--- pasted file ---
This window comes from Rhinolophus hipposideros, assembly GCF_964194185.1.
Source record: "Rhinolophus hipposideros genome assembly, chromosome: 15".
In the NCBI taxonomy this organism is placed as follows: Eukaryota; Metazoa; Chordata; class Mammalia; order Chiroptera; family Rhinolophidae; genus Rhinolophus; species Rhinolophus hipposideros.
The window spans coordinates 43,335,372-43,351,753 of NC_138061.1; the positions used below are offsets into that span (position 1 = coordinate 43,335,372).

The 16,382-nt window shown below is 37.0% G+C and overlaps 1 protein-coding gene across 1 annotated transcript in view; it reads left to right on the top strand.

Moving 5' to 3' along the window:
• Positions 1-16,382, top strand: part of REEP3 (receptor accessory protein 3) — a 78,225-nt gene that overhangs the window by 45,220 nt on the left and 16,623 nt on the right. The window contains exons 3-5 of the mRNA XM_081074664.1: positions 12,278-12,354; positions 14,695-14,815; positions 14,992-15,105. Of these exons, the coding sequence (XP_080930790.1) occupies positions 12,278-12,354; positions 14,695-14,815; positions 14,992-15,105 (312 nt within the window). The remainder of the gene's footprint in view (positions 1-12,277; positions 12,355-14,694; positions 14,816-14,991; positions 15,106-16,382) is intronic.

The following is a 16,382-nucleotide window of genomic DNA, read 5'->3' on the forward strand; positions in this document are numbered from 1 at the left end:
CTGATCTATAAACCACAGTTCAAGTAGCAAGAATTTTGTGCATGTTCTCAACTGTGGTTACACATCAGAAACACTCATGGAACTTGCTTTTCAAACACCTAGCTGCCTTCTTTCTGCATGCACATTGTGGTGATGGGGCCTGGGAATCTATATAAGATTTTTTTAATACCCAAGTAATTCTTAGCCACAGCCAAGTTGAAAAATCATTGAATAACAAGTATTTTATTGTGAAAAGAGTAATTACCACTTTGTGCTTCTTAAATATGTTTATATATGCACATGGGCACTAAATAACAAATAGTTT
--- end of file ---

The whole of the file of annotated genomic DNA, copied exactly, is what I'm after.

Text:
This window comes from Rhinolophus hipposideros, assembly GCF_964194185.1.
Source record: "Rhinolophus hipposideros genome assembly, chromosome: 15".
In the NCBI taxonomy this organism is placed as follows: Eukaryota; Metazoa; Chordata; class Mammalia; order Chiroptera; family Rhinolophidae; genus Rhinolophus; species Rhinolophus hipposideros.
The window spans coordinates 43,335,372-43,351,753 of NC_138061.1; the positions used below are offsets into that span (position 1 = coordinate 43,335,372).

The 16,382-nt window shown below is 37.0% G+C and overlaps 1 protein-coding gene across 1 annotated transcript in view; it reads left to right on the top strand.

Moving 5' to 3' along the window:
• Positions 1-16,382, top strand: part of REEP3 (receptor accessory protein 3) — a 78,225-nt gene that overhangs the window by 45,220 nt on the left and 16,623 nt on the right. The window contains exons 3-5 of the mRNA XM_081074664.1: positions 12,278-12,354; positions 14,695-14,815; positions 14,992-15,105. Of these exons, the coding sequence (XP_080930790.1) occupies positions 12,278-12,354; positions 14,695-14,815; positions 14,992-15,105 (312 nt within the window). The remainder of the gene's footprint in view (positions 1-12,277; positions 12,355-14,694; positions 14,816-14,991; positions 15,106-16,382) is intronic.

The following is a 16,382-nucleotide window of genomic DNA, read 5'->3' on the forward strand; positions in this document are numbered from 1 at the left end:
CTGATCTATAAACCACAGTTCAAGTAGCAAGAATTTTGTGCATGTTCTCAACTGTGGTTACACATCAGAAACACTCATGGAACTTGCTTTTCAAACACCTAGCTGCCTTCTTTCTGCATGCACATTGTGGTGATGGGGCCTGGGAATCTATATAAGATTTTTTTAATACCCAAGTAATTCTTAGCCACAGCCAAGTTGAAAAATCATTGAATAACAAGTATTTTATTGTGAAAAGAGTAATTACCACTTTGTGCTTCTTAAATATGTTTATATATGCACATGGGCACTAAATAACAAATAGTTT